SACP's Slovo Views Mandela, ANC Leadership

From the "Focus on Africa" program
BBC Interview 8th February 1990

South Africa's law and order minister, Adriaan Volk, has said today that the release of the ANC leader Nelson Mandela is being delayed by threats on his life, particularly from white, right wing extremists.

But, Mr Volk did not rule out ANC members themselves being allowed to protect Mr. Mandela.

However, his release will pose its own problems for the ANC, which is in a state of fluidity. Along with leaders already released, such as Walter Sisulu, Mandela has no official position in the ANC at the moment, and he comes at a time when the ANC President, Oliver R. Tambo, has been seriously ill.

Well, top ANC executive Joe Slovo, and the leader of the South African Communist Party, is in London. Robin White asked him if all these changes haven't left the ANC in a bit of a mess:

Slovo - Well, I wouldn't consider it is in a bit of a mess, nor that the situation is confused. It is absolutely clear, and a statement has been made by the Sisulu-released group, by Mandela himself, by all the leadership of the ANC is vested in the National Executive Committee. Of course, with the released leaders on the scene, there is closer and closer consultation and co-ordination between the National Executive and themselves.

White - Presumably, you will want to get some kind of job for Mr. Mandela when he comes out and Mr. Sisulu, who is already out. You will have to renegotiate your leadership.

Slovo - Well, obviously, the future will have to be looked at in relation to all these factors you mentioned. We are headed for a national conference, which is due to take place this year. Well, I am sure it will take place sometime this year. That conference will sort out the whole question of who inherits the leadership in the normal democratic process.

White - When will that meeting take place?

Slovo - It should be this year. The timing will have to be considered in the light of the interesting situation created by the release and the impending release of Mandela himself.

White - Isn't it a matter of some emergency to meet and sort this out now so that everybody knows where you stand and who your leaders are?

Slovo - We have, in fact started the process of meeting. A group of us met with Sisulu-released leaders in Sweden recently. There is a national executive committee of the ANC coming up next week. The leaders who have gone home after the discussions were held in Sweden will themselves consult other participants in the struggle, and I am sure that out of all this will emerge a more organised strategy for the future.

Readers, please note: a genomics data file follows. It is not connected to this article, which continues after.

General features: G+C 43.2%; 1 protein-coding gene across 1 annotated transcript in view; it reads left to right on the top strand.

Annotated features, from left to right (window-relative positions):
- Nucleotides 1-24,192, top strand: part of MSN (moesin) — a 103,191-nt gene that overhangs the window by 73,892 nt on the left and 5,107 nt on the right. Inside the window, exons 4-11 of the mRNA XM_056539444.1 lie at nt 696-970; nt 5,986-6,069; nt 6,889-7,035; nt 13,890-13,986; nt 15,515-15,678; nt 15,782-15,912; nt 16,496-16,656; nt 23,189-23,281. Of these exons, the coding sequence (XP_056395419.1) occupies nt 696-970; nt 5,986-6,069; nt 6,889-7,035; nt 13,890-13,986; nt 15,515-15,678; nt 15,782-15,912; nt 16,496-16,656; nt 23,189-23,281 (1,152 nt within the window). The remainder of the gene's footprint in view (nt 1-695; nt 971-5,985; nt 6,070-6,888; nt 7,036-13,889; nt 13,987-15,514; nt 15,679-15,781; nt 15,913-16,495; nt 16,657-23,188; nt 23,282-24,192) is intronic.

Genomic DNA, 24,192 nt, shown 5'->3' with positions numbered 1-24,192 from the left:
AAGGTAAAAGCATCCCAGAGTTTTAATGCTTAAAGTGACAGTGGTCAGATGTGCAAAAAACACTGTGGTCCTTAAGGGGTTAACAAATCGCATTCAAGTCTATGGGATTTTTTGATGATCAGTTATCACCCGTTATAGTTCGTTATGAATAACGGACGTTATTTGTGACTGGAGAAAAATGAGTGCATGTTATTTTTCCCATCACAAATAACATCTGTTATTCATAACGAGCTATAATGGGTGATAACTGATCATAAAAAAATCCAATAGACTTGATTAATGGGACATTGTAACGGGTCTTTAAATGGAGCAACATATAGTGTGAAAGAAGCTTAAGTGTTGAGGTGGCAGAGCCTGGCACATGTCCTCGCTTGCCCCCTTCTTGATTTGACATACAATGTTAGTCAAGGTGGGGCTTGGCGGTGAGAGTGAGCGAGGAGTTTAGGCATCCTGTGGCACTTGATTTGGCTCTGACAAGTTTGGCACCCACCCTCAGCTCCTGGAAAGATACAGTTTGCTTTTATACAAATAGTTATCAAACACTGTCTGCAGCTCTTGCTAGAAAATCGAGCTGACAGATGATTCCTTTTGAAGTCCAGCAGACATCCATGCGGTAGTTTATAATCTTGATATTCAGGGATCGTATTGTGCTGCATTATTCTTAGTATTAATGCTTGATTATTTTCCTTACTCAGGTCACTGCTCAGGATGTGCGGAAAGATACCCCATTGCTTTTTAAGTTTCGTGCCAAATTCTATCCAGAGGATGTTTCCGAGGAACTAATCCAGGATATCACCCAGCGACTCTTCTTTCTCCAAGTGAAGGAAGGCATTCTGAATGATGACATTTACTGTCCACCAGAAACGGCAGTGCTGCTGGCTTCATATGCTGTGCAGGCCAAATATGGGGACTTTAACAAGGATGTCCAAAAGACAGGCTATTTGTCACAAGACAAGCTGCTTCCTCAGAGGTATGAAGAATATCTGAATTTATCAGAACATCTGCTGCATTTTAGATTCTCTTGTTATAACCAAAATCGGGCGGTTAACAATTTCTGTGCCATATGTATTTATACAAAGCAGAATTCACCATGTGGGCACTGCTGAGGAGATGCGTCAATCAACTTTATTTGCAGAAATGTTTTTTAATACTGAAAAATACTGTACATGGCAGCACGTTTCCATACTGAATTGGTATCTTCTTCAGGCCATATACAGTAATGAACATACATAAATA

White - Has Mr. Tambo agreed to step down as the ANC president?

Slovo - The issue does not arise. Mr. Tambo is the president of the ANC. His condition is improving by the month and that it just a question which has not in any way been considered.

White - Wouldn't it make sense just to give it now to Mr. Mandela?

Slovo - It is pretty obvious that Mandela will be very important and primary leading figure in the future. But, as I have said, it is not for us to decide to give it to him now, as if a sort of knighthood that is in our gift to give.

White - Do you think there is going to be trouble in South Africa when Nelson Mandela is released? Do you think there is going to be violence in the streets?

Slovo - Not necessarily. I believe it depends a great deal on how the police react. If the police react in the way they reacted recently to peaceful demonstrations in relation to the cricket tour, to children going in for peaceful protest on questions of education, then perhaps there could be retaliatory violence. But, the blame will be not with the ANC but will be with the government and its forces.

White - You must surely concerned for Mandela's safety from the right wingers in South Africa.

Slovo - Certainly. I think we, more than anyone else, are concerned with the safety of Mandela, but it is not as if the lunatic right wing has just emerged or that it has a fixed agenda. It has been around for years, and it has not only threatened violence but is has actually murdered quite a few of the opposition activists. And, again, it is not as if the issue of Mandela's release has just suddenly arisen. I t has been on the cards for more than a year. I would say it is a telling commentary on the government's degree or absence of control over its forces of so-called law and order that it has so little confidence in its ability to protect one major figure.

White - The government, I think is considering the possibility of allowing the ANC to protect Mandela when he is released. Do you think that would be a good idea? Or do you think that the South African Police . Words indistinct

Slovo - Well, I believe we will protect Mandela whether the government allows us or not, and we are sure that the masses of people around him, wherever he lives, will see it that Mandela is protected, perhaps even more safely from them than from the security forces.

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